Elephants are magnificent, but are far from universally loved.
Popular with tourists and rightly the focus of our best conservation efforts, elephants are nevertheless hated and feared by many of the communities that share their dwindling range.
An adult elephant will drink up to 200 litres of water a day...
...and will travel hundreds of kilometres in search of food and drink.
As their habitat decreases, that water, and food, is harder to find, and local farmers can see entire crops vanish overnight to a passing herd.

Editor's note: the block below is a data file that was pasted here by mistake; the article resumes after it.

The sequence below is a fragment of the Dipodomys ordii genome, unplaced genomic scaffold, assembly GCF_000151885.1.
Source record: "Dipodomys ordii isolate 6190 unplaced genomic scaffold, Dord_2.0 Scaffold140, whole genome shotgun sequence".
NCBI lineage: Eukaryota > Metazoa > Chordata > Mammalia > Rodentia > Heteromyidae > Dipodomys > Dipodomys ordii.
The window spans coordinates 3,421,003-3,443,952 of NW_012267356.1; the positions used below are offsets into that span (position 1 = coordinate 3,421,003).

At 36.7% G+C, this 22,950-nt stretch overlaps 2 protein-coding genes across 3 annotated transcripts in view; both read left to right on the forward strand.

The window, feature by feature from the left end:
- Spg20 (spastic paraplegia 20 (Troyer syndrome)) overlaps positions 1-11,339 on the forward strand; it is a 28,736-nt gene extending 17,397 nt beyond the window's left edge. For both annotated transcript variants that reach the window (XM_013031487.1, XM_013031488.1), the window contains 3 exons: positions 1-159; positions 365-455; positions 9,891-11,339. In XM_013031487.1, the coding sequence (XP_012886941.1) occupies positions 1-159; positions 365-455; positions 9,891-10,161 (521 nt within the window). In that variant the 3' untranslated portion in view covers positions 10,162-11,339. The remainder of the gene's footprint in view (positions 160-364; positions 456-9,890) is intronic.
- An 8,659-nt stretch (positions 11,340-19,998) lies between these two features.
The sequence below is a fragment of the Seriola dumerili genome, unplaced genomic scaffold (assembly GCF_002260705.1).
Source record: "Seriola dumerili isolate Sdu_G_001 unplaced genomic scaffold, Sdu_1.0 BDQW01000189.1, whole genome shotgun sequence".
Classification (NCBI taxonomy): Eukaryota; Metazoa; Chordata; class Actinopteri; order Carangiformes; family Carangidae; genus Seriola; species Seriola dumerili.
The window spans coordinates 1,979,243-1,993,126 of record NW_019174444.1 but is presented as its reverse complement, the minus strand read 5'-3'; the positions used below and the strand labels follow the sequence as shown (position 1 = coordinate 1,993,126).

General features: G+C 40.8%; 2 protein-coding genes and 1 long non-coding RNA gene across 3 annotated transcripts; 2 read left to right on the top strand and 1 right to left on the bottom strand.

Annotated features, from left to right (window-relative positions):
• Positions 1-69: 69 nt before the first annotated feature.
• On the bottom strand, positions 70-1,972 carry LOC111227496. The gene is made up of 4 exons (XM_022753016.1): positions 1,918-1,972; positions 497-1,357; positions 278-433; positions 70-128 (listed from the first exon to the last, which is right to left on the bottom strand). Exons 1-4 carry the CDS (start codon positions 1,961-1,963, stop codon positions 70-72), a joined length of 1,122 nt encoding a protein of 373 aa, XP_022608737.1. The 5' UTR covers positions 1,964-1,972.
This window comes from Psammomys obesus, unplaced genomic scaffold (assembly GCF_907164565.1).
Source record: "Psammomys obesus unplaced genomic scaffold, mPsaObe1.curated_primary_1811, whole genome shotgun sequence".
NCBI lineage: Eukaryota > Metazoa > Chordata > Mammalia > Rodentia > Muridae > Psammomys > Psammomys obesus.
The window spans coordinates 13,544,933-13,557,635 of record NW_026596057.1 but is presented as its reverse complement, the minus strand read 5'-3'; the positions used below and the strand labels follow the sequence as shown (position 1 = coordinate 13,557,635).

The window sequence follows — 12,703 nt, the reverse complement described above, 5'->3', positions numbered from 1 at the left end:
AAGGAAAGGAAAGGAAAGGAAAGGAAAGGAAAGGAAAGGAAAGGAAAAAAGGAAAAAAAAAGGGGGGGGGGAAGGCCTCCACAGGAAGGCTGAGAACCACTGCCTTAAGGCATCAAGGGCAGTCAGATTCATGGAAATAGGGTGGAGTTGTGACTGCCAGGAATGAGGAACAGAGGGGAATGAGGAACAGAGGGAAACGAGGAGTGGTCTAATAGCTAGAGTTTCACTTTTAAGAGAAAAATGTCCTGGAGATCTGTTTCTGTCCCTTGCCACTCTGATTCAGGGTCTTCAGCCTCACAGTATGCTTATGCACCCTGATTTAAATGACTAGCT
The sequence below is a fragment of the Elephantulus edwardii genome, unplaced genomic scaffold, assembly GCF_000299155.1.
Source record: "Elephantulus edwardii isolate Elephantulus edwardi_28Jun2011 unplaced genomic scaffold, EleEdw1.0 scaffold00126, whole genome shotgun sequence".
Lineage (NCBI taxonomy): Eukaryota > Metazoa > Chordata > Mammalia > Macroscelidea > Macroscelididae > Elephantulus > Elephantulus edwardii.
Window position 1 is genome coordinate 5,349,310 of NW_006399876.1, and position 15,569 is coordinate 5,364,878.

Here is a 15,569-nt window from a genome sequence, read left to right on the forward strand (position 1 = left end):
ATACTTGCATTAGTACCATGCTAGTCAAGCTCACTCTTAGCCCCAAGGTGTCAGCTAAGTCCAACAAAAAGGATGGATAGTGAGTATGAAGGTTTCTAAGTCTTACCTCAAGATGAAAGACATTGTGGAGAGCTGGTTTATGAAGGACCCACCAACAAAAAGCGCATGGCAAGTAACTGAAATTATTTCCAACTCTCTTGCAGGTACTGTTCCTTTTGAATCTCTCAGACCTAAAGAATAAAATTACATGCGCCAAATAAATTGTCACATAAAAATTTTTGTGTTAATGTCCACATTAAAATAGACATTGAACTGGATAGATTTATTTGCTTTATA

Human-elephant conflict is a serious, and perhaps intractable, problem.
Elephants will roam - they need to, in order to give local flora time to regrow - and as humans multiply, that space to range decreases daily.
150 years ago many millions of elephants found space enough in Africa to live.
Today, fewer than half a million struggle to survive.
That number is shrinking, not growing.
Estimates vary, but between 20000 and 35000 African elephants are killed for ivory or through human-wildlife conflict every year.
Whatever the actual number, it’s more than the number being born.
There is no easy solution and certainly no consensus, but it is clear to me that we should not be killing any animal for any commodity, especially one we can now so easily live without.